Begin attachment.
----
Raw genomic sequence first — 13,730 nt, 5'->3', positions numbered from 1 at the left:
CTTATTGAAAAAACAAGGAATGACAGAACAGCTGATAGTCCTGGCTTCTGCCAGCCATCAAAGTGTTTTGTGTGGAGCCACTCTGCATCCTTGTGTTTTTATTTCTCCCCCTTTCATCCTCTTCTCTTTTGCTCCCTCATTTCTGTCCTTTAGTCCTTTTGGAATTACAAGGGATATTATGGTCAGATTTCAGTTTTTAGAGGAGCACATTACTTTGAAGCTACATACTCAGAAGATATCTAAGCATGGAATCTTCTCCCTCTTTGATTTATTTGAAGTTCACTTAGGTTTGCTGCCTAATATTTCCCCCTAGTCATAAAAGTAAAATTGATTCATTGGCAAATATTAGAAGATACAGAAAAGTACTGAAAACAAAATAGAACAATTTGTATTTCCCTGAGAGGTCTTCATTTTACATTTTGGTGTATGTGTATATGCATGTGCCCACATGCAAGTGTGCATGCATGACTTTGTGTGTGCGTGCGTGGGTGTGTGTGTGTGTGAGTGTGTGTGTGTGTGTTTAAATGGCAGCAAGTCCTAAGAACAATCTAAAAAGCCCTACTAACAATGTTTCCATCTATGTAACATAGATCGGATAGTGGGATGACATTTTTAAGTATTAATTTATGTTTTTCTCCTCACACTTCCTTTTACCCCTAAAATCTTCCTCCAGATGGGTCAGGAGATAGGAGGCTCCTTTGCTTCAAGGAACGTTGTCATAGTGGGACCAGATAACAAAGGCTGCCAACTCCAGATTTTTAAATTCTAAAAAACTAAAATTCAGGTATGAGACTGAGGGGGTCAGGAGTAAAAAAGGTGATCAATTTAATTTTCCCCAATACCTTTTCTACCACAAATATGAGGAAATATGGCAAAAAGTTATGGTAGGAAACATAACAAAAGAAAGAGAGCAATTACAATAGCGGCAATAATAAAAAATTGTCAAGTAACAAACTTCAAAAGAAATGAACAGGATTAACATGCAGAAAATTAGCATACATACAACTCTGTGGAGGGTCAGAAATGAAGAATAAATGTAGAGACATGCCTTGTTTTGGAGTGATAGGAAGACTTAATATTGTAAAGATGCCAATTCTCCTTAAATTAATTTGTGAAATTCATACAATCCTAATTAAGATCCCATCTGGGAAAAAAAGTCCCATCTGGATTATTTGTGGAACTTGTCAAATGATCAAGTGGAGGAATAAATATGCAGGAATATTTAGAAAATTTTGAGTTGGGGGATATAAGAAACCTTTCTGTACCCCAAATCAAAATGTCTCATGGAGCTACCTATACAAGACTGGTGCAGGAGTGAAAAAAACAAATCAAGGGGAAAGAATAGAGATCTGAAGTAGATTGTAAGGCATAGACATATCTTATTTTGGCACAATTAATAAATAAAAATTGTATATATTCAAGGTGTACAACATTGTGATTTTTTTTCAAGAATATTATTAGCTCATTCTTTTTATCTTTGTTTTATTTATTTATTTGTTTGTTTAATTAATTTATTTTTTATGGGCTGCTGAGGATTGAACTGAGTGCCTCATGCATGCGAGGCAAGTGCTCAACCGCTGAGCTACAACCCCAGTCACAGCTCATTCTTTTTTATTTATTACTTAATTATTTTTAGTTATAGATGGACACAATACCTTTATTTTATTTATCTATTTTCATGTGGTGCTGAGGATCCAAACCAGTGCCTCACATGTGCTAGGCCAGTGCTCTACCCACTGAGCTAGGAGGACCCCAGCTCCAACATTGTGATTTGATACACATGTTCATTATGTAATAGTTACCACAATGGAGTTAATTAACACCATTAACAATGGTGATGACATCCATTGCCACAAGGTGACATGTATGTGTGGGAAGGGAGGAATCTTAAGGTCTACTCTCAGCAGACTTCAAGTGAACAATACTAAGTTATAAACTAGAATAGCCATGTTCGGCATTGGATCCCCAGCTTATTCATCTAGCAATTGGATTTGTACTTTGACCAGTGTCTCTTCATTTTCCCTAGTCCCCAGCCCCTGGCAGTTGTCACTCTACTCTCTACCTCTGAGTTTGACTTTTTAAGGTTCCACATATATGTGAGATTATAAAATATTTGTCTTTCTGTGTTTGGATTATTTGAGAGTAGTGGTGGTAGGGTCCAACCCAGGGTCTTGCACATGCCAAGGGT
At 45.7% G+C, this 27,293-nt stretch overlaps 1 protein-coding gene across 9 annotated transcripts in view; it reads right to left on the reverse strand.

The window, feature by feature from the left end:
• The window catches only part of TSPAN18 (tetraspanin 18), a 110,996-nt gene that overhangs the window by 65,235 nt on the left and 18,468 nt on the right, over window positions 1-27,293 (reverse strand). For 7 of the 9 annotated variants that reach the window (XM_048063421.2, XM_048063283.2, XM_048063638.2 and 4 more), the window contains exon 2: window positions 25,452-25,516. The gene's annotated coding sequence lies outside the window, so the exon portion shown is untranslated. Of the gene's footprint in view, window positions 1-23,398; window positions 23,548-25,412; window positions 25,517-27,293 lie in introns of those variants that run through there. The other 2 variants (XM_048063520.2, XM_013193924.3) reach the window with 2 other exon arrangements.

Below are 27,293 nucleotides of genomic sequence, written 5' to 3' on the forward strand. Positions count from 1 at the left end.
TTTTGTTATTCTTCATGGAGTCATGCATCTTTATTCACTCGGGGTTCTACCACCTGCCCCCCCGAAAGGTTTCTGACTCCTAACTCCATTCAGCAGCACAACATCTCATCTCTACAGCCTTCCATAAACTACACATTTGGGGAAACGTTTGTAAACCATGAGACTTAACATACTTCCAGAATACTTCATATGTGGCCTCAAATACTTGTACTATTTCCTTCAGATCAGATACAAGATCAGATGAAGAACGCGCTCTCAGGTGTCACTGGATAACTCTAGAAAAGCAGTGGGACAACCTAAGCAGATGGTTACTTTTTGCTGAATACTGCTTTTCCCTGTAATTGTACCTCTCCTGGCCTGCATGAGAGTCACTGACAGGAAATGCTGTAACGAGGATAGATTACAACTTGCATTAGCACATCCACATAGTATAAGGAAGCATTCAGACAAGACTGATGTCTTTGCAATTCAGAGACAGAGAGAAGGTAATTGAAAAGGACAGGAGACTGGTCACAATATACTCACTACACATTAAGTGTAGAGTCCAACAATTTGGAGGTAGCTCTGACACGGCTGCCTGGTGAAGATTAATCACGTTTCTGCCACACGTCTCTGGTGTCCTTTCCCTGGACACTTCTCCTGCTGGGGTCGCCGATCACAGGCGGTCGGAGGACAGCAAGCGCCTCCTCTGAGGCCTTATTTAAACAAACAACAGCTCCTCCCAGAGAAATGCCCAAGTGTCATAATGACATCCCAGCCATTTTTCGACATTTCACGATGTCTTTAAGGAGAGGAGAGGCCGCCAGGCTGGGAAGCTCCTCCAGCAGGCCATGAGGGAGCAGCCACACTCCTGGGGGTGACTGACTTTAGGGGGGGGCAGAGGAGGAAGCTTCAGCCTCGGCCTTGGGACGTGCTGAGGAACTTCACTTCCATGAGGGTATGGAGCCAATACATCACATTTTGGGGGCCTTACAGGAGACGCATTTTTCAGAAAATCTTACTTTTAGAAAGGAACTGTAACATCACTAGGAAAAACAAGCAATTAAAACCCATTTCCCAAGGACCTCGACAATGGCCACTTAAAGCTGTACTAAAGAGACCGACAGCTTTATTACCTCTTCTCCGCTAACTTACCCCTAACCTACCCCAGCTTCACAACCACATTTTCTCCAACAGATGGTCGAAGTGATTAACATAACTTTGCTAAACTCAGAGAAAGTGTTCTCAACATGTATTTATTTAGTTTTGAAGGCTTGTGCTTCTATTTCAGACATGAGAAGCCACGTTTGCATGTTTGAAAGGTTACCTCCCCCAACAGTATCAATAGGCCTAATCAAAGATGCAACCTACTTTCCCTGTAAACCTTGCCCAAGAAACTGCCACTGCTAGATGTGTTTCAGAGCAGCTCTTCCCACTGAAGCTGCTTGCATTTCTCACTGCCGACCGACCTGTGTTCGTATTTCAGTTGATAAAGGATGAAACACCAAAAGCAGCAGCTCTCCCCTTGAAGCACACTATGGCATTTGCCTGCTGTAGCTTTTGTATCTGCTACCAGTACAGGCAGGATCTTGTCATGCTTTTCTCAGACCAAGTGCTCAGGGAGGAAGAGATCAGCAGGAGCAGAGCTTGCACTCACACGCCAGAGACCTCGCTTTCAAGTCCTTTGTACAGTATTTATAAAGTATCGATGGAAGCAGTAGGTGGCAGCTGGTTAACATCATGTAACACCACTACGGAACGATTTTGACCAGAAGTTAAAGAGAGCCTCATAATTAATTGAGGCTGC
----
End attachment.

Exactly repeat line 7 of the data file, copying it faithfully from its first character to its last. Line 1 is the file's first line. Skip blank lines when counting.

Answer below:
TTTTGTTATTCTTCATGGAGTCATGCATCTTTATTCACTCGGGGTTCTACCACCTGCCCCCCCGAAAGGTTTCTGACTCCTAACTCCATTCAGCAGCACAACATCTCATCTCTACAGCCTTCCATAAACTACACATTTGGGGAAACGTTTGTAAACCATGAGACTTAACATACTTCCAGAATACTTCATATGTGGCCTCAAATACTTGTACTATTTCCTTCAGATCAGATACAAGATCAGATGAAGAACGCGCTCTCAGGTGTCACTGGATAACTCTAGAAAAGCAGTGGGACAACCTAAGCAGATGGTTACTTTTTGCTGAATACTGCTTTTCCCTGTAATTGTACCTCTCCTGGCCTGCATGAGAGTCACTGACAGGAAATGCTGTAACGAGGATAGATTACAACTTGCATTAGCACATCCACATAGTATAAGGAAGCATTCAGACAAGACTGATGTCTTTGCAATTCAGAGACAGAGAGAAGGTAATTGAAAAGGACAGGAGACTGGTCACAATATACTCACTACACATTAAGTGTAGAGTCCAACAATTTGGAGGTAGCTCTGACACGGCTGCCTGGTGAAGATTAATCACGTTTCTGCCACACGTCTCTGGTGTCCTTTCCCTGGACACTTCTCCTGCTGGGGTCGCCGATCACAGGCGGTCGGAGGACAGCAAGCGCCTCCTCTGAGGCCTTATTTAAACAAACAACAGCTCCTCCCAGAGAAATGCCCAAGTGTCATAATGACATCCCAGCCATTTTTCGACATTTCACGATGTCTTTAAGGAGAGGAGAGGCCGCCAGGCTGGGAAGCTCCTCCAGCAGGCCATGAGGGAGCAGCCACACTCCTGGGGGTGACTGACTTTAGGGGGGGGCAGAGGAGGAAGCTTCAGCCTCGGCCTTGGGACGTGCTGAGGAACTTCACTTCCATGAGGGTATGGAGCCAATACATCACATTTTGGGGGCCTTACAGGAGACGCATTTTTCAGAAAATCTTACTTTTAGAAAGGAACTGTAACATCACTAGGAAAAACAAGCAATTAAAACCCATTTCCCAAGGACCTCGACAATGGCCACTTAAAGCTGTACTAAAGAGACCGACAGCTTTATTACCTCTTCTCCGCTAACTTACCCCTAACCTACCCCAGCTTCACAACCACATTTTCTCCAACAGATGGTCGAAGTGATTAACATAACTTTGCTAAACTCAGAGAAAGTGTTCTCAACATGTATTTATTTAGTTTTGAAGGCTTGTGCTTCTATTTCAGACATGAGAAGCCACGTTTGCATGTTTGAAAGGTTACCTCCCCCAACAGTATCAATAGGCCTAATCAAAGATGCAACCTACTTTCCCTGTAAACCTTGCCCAAGAAACTGCCACTGCTAGATGTGTTTCAGAGCAGCTCTTCCCACTGAAGCTGCTTGCATTTCTCACTGCCGACCGACCTGTGTTCGTATTTCAGTTGATAAAGGATGAAACACCAAAAGCAGCAGCTCTCCCCTTGAAGCACACTATGGCATTTGCCTGCTGTAGCTTTTGTATCTGCTACCAGTACAGGCAGGATCTTGTCATGCTTTTCTCAGACCAAGTGCTCAGGGAGGAAGAGATCAGCAGGAGCAGAGCTTGCACTCACACGCCAGAGACCTCGCTTTCAAGTCCTTTGTACAGTATTTATAAAGTATCGATGGAAGCAGTAGGTGGCAGCTGGTTAACATCATGTAACACCACTACGGAACGATTTTGACCAGAAGTTAAAGAGAGCCTCATAATTAATTGAGGCTGC